In 2024, Quebec will be implementing changes to the post-secondary education system that some believe will have a “direct impact [on Quebec’s] ability to attract and retain the best talents.”
Recent reports from multiple outlets confirm Quebec’s intention, beginning in 2024, to implement several changes to the post-secondary education system – as well as connected immigration programs – across Canada’s only majority French-language province.

Canada’s international student population continues to soar

Canada is a top destination for international students. Immigration Minister Marc Miller has shared that Canada is on track to host around 900,000 international students in 2023. However, recent data from Immigration, Refugees and Citizenship Canada (IRCC) suggests that number may be low.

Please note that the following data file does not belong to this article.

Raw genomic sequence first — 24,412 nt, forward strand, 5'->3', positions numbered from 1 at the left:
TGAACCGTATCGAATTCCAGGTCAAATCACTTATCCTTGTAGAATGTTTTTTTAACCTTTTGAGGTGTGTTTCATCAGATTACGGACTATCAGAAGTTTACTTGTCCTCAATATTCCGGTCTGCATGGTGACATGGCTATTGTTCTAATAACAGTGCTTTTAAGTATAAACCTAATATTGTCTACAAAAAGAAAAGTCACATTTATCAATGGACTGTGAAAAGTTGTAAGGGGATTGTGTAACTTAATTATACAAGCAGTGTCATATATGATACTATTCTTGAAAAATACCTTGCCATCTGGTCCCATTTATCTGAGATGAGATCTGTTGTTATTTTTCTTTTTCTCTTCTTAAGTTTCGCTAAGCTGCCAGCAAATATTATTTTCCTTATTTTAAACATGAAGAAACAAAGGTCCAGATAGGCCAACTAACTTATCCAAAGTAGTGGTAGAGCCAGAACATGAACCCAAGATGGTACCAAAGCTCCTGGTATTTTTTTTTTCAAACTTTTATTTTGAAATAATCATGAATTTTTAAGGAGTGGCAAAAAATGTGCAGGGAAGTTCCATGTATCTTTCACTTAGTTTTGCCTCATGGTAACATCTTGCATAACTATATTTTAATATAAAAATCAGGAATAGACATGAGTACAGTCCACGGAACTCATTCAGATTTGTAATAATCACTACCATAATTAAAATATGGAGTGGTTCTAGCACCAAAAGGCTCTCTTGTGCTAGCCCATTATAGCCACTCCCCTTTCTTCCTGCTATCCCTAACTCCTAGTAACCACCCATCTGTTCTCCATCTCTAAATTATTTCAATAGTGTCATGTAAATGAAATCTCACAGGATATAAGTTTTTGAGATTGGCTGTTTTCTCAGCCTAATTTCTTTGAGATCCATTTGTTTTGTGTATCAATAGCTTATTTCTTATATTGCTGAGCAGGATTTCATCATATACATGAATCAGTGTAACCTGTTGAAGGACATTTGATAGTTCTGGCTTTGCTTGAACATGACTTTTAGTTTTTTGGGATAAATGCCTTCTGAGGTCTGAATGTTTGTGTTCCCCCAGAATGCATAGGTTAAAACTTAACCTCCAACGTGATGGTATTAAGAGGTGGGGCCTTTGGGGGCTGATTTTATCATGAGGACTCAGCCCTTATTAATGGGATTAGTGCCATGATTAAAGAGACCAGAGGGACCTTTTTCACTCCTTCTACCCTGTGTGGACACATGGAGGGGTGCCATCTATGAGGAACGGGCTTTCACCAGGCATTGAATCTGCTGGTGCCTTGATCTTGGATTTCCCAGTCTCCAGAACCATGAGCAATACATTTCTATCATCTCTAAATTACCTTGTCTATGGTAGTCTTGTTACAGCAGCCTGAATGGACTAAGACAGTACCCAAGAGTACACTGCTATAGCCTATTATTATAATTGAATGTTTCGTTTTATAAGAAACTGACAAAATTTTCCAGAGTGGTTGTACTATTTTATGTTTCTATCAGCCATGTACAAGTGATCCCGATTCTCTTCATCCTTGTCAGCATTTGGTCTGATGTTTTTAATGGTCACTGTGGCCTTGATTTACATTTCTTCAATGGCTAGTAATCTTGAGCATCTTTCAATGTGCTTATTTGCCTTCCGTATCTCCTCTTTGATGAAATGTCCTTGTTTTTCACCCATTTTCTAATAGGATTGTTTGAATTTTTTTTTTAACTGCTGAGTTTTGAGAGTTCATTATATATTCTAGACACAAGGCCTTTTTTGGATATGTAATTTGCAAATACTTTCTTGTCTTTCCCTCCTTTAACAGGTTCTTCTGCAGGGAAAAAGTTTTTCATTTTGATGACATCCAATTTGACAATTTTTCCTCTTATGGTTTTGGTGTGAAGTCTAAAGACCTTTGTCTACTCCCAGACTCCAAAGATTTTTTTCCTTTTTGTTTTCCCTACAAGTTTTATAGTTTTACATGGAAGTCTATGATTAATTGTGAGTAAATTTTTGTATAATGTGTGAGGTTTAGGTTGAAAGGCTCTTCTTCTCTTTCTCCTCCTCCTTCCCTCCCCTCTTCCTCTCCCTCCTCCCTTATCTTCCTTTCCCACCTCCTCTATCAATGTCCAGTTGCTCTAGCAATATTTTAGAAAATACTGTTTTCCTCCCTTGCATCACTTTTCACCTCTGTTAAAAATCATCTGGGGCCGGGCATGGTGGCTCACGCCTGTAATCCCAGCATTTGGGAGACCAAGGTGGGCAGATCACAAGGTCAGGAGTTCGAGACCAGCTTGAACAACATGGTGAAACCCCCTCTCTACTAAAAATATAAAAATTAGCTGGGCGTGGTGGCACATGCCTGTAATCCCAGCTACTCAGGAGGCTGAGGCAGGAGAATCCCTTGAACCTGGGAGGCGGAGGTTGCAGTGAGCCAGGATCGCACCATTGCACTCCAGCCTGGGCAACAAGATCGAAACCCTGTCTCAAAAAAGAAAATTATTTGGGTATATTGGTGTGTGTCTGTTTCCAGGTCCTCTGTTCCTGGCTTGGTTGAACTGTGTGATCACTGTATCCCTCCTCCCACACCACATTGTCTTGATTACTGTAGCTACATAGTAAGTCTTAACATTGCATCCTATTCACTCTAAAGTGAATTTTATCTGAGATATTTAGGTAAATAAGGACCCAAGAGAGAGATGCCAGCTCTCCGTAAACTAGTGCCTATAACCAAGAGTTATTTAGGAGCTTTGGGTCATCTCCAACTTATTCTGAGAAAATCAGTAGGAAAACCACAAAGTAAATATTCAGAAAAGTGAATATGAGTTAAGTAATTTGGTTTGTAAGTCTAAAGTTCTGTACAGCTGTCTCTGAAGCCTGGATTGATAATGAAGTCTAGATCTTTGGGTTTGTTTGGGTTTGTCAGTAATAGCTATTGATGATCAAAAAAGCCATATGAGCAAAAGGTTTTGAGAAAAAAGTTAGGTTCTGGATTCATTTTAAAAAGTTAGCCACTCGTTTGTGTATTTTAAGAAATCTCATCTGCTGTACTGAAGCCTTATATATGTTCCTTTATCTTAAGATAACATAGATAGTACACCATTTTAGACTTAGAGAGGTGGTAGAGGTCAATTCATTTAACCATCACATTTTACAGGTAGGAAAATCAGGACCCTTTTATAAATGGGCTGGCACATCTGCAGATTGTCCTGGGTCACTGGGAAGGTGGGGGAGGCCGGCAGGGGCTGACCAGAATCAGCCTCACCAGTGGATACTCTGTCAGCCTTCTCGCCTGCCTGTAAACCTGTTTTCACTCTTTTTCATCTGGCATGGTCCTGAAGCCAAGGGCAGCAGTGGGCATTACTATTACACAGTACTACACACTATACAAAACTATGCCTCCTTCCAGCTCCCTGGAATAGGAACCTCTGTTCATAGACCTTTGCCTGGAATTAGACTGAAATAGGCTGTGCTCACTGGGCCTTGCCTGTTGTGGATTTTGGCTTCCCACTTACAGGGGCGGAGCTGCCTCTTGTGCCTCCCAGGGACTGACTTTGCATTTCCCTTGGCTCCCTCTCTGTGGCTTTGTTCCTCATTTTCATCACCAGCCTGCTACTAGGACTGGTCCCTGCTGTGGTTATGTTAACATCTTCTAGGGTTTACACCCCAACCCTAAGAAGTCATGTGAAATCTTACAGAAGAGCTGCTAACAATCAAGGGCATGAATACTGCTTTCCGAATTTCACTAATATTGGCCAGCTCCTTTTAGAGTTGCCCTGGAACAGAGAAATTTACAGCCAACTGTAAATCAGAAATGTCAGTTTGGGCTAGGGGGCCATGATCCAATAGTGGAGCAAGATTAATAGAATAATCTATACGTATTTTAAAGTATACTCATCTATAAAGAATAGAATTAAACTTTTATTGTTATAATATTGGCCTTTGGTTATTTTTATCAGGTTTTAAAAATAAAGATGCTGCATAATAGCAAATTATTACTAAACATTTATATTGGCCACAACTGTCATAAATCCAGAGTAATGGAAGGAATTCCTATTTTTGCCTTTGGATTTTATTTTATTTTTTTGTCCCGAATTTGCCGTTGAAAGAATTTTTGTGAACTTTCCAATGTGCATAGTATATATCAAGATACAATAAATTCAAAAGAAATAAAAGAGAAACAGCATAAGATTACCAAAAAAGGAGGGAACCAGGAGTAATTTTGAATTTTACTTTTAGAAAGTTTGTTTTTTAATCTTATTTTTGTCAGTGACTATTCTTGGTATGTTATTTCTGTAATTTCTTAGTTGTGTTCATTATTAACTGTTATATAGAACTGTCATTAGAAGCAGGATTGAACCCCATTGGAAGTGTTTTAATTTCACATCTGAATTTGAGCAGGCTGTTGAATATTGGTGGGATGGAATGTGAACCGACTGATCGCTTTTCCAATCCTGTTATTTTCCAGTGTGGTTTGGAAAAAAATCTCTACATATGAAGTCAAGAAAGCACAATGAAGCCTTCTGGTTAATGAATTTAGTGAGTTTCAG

Canada’s non-permanent resident population is 2.2 million people

Statistics Canada has just released a major report that changes how it counts Canada’s non-permanent residents (NPRs).
According to the latest population estimate, NPRs account for 2,198,679 people in Canada. A difference of over one million from Census 2021.
The report is significant because Statistics Canada acknowledges that it previously undercounted the country’s NPR population. The revised methodology has significant implications for Canadian public policy in a variety of areas, including immigration, economic and labour market planning and housing, among other important areas.